“And, what do you do?” “Oh, I’m a doula.”

“And, what do you do?” “Oh, I’m a doula.”

It wasn’t until I became a doula that I realized that just by introducing myself and sharing with people that I was a  “doula,” an entirely new world of conversation opened up. Women love to talk about birth. They tell you birth stories that are four decades old while waiting on line at the grocery store. They open up about the most personal moments of their life while pushing their toddler next to you on the swing at the park. It always amazes me how much is shared, how much wants to come out and be heard, without any prompt other than this:

“Oh, I’m a doula.”

Saying I’m a doula is like an invitation for women in our culture — an invitation to be heard. And listening to women is one of my favorite aspects of being a doula.

A few weeks ago, I was picking up my son from school and I ran into the mother of one of his classmates. She was pregnant. We had chatted a few times before, about classes and about my work as a doula. This was her second baby. I overheard her telling a woman about how today was her due date and that “time was running out.” The other woman kind of laughed and acknowledged that it was now “out of her hands.” She turned to me with huge eyes. She looked stressed and worried. She started telling me about how her midwife had scheduled her for an induction, a day after her EDD. She really wanted to wait but felt like it was best to go through with it. I listened to her and then asked her, “Well, what do you want for yourself?” She stumbled a few times and then finally said, “I don’t want them to induce me. I want to wait until next week, or at least make it until Monday.”

“Great!” I said. “You can ask for that and then see what happens. You have the right to ask for what you need. What’s the worst that can happen? Maybe you’ll disappoint someone?” She looked at me and I felt the shift happening in her.

“You’re right. I can ask for what I need. It just feels uncomfortable but you’re right. I feel like I just need a few more days. I want the baby to come on his own.”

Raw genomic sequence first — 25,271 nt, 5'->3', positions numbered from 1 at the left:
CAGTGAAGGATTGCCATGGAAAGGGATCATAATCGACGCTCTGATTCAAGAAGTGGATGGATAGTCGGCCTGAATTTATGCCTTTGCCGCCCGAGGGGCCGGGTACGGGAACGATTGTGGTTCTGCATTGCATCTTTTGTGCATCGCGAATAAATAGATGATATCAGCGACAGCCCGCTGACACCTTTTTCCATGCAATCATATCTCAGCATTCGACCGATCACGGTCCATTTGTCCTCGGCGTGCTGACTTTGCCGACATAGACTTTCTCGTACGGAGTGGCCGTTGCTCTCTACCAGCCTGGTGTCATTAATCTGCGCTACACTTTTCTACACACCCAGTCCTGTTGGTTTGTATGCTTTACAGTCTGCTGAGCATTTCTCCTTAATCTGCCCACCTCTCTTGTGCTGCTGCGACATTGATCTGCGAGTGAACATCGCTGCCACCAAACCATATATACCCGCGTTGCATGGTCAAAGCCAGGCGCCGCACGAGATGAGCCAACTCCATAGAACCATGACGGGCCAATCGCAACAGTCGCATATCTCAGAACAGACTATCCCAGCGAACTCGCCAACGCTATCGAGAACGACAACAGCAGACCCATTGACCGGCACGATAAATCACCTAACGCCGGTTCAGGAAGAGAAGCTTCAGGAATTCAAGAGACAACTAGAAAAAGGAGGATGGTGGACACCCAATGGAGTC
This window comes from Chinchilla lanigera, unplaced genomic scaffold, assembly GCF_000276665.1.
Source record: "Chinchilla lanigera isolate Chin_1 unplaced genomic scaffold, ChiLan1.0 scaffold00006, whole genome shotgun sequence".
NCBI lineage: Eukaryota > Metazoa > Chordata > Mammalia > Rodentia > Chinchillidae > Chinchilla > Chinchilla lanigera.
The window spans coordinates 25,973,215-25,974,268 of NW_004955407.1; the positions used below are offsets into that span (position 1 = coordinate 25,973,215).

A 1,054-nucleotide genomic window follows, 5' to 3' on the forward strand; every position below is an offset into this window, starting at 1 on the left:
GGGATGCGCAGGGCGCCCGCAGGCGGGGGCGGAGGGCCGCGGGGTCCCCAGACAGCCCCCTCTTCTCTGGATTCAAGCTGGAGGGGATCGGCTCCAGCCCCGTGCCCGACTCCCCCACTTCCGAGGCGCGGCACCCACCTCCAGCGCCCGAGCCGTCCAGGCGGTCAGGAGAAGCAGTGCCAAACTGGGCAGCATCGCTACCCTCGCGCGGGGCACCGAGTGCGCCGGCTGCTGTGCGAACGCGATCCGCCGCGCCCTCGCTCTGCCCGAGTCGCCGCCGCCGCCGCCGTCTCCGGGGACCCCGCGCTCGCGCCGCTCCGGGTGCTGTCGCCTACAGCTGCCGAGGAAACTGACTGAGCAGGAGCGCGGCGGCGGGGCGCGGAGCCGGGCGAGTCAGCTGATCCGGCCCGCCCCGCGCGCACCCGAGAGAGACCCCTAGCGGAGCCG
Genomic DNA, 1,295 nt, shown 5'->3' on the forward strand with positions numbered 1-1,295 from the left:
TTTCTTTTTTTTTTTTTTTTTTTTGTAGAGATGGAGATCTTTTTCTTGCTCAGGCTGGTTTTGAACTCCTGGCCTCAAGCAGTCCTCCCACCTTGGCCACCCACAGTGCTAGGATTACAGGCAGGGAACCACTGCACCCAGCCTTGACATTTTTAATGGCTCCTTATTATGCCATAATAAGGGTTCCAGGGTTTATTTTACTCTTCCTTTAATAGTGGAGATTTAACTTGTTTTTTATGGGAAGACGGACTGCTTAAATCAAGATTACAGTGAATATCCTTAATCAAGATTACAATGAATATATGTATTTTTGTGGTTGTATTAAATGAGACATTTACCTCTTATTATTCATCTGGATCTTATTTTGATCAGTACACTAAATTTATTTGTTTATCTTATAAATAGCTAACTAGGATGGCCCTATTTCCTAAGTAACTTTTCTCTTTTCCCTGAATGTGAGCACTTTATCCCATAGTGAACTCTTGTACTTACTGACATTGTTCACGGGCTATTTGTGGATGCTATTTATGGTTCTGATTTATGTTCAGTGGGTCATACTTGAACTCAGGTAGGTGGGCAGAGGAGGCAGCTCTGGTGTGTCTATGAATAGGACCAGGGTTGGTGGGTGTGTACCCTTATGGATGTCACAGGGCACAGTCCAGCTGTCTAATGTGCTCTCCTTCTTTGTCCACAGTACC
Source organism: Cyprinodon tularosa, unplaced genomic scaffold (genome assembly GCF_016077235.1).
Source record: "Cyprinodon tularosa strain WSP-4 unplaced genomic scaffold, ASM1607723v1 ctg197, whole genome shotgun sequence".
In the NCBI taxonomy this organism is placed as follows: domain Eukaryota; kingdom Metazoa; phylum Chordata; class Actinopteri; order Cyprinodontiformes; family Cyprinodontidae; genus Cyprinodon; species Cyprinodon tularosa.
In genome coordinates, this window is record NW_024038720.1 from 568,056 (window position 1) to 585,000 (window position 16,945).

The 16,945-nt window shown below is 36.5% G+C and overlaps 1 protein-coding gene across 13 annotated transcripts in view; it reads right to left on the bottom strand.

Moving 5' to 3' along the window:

She hugged me and thanked me several times. We gathered our children and their lunch bags, jackets, hats, and gloves, and walked out to the parking lot together. I got in my car and felt a surge of gratitude for this work. She wasn’t my client. I wasn’t attending her birth but I was doula-ing her because there’s no way NOT to be a doula in those moments. Every woman deserves support. Every woman deserves to be listened to and, during a very tender time in her life, she was able to share her story and be received.

The next morning I got a call from her. She was in labor at the hospital. She refused her midwife’s recommendation for an induction and, instead, labor kicked in on its own and she was feeling great. She just called to say thank you. She said she was going into the birth feeling in charge and so much better about everything. A week later we met again in the hallway. She was already out and about! She told me she had a beautiful birth and that everything was going really well. “I know you weren’t my doula, but I don’t think I would have made that choice had I not talked to you that day. It meant so much to me to have someone listen to me.”

As doulas, these are the moments we get to rejoice in with women. We’re not always hired by every pregnant woman we know, but our work goes way beyond the birth room. Being a doula means listening to women. It means being brave enough to go deeper in a conversation in a hallway or on line waiting at the bank. It means giving women the opportunity to be heard and to receive them.

Can you relate to this story? We’d love to hear your personal version.


Aimee, DTI Trainer & Mentor

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